If you're feeling ambitious, you can always handle things yourself the "old-fashioned" way, and list your phone on eBay. A cursory search on eBay shows that my 4S goes for anywhere from $250 to $500. (You'll always get more money if you have the phone's original box and accessories.) It's more of a hassle to sell through eBay, and you have to be aware of scams, which are very commonly directed at small electronics sales. But if you do your homework, you can make more than double what the online sales companies will offer you.
If you prefer to sell your gear and keep it local, nothing beats good old Craigslist. Here, it seems that my white iPhone is rare and is getting advertised for as much as $350. The advantage of Craigslist is that you can do the deal in person and meet face-to-face. The disadvantage is that it might be more time-consuming than clicking a button and getting a shipping box and some cash wired to your PayPal account.
Word of warning
There's at least one person who thinks you shouldn't sell your device at all. Robert Siciliano, a security consultant and identity theft expert, says that he was able to lift all kinds of personal data from cellphones after they'd been factory reset.
"I found just about anything you can imagine someone would have in a digital format," Siciliano tells NBC News. "I found family photos, personal documents, court documents, child support documents, user names and passwords, Social Security numbers and birthdates. I found employee records and tax documents. I also found a lot of pornography."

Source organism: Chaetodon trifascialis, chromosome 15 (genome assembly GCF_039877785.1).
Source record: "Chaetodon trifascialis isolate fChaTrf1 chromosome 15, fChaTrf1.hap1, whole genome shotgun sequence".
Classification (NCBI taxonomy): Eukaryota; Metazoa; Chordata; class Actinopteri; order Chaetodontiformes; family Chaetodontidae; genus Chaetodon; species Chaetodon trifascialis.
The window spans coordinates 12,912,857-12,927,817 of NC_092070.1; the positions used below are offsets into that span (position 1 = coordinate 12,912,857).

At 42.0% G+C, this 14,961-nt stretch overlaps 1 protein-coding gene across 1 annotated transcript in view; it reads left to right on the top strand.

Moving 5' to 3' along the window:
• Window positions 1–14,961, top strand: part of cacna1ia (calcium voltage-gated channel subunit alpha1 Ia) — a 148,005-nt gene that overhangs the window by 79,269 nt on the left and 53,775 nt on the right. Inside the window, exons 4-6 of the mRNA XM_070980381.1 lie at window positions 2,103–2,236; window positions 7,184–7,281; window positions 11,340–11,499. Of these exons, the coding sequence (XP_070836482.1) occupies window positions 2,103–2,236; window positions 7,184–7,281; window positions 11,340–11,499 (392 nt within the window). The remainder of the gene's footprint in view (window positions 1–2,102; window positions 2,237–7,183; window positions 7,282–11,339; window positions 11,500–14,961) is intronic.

When it comes to deleting data, BlackBerry owners can take some solace. Siciliano reports that BlackBerry devices wipe out the most amount of information, while the more popular Android models leave the most data behind.
More from RetailMeNot:
- School fundraising the right way
- 21 stores that let you shop online and pick up in the store
- Personal shoppers on a budget
The Veterans Administration takes old cell phones and sends them to active duty soldiers in the various hot spots around the world. why not help somebody that's already helping you.
I don't feel a need to upgrade my phone just because a new flavor is released. I fully understand how planned obsolescence serves a purpose within manufacturing and retail but my trusty iPhone 4S serves me just fine especially with the recent enhancements offered by iOS 7.
Even if you delete all the info on your phone or computer or tab. That same info is still there, So the photos or vids anything and everything on that gadget is still there. And yo can buy a program for $45.00 to read and get that info on your gadgets. So the nude pics will be out in public and on the net. But dont worry once you sell the device you no longer own the freaky pics they are owned by the people that paid for your device. The best thing to do is destroy your device yourself. Even if you get it wet or dumped in the pool the info can still be taken off that device. The same thing the FBI uses you can buy your self and get the same info.
Copyright © 2014 Microsoft. All rights reserved.
ABOUT SMART SPENDING
LATEST BLOG POSTS
If you worry about money after the streetlights come on, these actions may help you rest easier.
VIDEO ON MSN MONEY
BLOGS WE LIKE
MUST-SEE ON MSN
A charcuterie master shares his process for cold-smoking meat at home.
- Jetpacks about to go mainstream
- Weird things covered by home insurance
- Bing: 70 percent of adults report 'digital eye strain'